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Green Impressions Outdoor Living

By Shaun Stewart • October 2, 2012

Cleveland Landscaping Plant Selection Tips: Fall Pansies and Violas

Pansy resized 600Fall has officially arrived and with it we notice our gardens losing more and more color.  Often times people will plant mums to brighten things up.  Now while I am not knocking mums, they serve their purpose, planting pansies or violas in the fall gives you way more bang for your buck!

What’s the difference between a pansy and a viola?

  • Pansies are actually a viola hybrid
  • Pansies have four petals pointing up and one pointing down, violas have three up and two down
  • Pansy flowers tend to be larger than violas
  • Violas tend to be more tolerant of salt used to melt ice on sidewalks
  • Both come in different colors including blues, yellows, oranges, burgundies, whites, and purples.  Many come multi-color

Viola resized 600Why plant in the fall?

  • If planted in the fall, they can last up to 8 months, providing spring and fall color
  • Planting in the fall allows the plant to become established, the better they’ll be able to withstand the cold
  • Planted in the spring, the plants only last for a few months.  They do not tolerate heat.
  • Most annuals can’t be planted until mid-March.  Planting in the fall gives you non-stop color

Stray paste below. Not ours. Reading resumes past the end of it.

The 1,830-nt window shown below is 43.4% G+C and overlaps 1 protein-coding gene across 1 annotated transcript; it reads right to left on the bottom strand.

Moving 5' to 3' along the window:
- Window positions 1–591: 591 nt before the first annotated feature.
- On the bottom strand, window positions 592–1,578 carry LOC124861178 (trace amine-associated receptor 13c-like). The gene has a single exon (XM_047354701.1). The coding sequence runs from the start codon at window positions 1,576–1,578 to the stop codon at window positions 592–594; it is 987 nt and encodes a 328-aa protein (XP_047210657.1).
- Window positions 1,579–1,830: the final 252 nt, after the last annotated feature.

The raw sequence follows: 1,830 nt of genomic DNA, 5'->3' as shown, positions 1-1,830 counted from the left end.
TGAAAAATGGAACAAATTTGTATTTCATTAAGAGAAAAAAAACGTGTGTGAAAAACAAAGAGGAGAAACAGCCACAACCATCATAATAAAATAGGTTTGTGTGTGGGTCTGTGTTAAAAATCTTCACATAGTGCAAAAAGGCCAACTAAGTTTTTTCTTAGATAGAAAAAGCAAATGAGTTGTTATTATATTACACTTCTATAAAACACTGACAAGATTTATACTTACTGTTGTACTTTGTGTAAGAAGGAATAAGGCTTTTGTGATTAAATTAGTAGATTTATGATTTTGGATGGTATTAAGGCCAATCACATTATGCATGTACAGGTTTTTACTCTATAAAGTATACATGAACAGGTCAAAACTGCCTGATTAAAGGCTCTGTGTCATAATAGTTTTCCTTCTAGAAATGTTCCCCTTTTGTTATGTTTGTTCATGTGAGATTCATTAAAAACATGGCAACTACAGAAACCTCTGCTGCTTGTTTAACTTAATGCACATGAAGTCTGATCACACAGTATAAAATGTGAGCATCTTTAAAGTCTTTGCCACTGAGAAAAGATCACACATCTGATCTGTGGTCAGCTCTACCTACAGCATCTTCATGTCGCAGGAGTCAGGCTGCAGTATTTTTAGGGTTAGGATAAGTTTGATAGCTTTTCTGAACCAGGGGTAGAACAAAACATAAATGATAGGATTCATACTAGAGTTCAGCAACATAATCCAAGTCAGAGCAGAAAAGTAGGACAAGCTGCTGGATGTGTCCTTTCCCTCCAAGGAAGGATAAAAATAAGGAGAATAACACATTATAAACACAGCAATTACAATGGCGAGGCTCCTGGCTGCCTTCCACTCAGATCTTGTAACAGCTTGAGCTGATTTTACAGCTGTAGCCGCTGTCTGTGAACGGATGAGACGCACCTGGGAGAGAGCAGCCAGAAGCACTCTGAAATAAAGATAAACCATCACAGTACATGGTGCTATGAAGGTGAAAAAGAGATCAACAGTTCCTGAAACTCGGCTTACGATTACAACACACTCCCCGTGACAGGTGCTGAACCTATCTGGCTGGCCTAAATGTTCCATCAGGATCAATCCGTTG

How do I know it’s the right time to plant?

  • Soil temperature should be around 65F
  • Contact us to plant them for you!

What happens if planted to early?

  • Planted too early pansies and violas become “leggy”.  They won’t be a nice sturdy plant
  • They will put out new growth if planted while it’s still too warm, and will be more sensitive to cold damage

Should I fertilize?

  • A little fertilizer won’t hurt, but a lot will!  Over-fertilizing will cause the plants to be leggier, which can cause more problems than just aesthetics.
  • Try a fertilizer such as plant-tone.  It’s organic and so breaks down over time feeding the plant gradually

Can I leave them in year-round?

  • You can try!  Pansies and violas are not very heat tolerant.  Warm temperatures inhibit blooming and hot muggy air causes rot and death.
  • Shearing them back will encourage new growth but you must be very patient.  The plants will get very ugly before they get any prettier, if they make it at all. 

Anything else I should know?

  • Pansies and Violas are edible and are often used in salads
  • Planted with tulips or other bulbs creates an even greater impact

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Image Credits:

Pansy Butterfiles photo by Athena's Pix (Busy Again)

Viola Photo by Laure Baley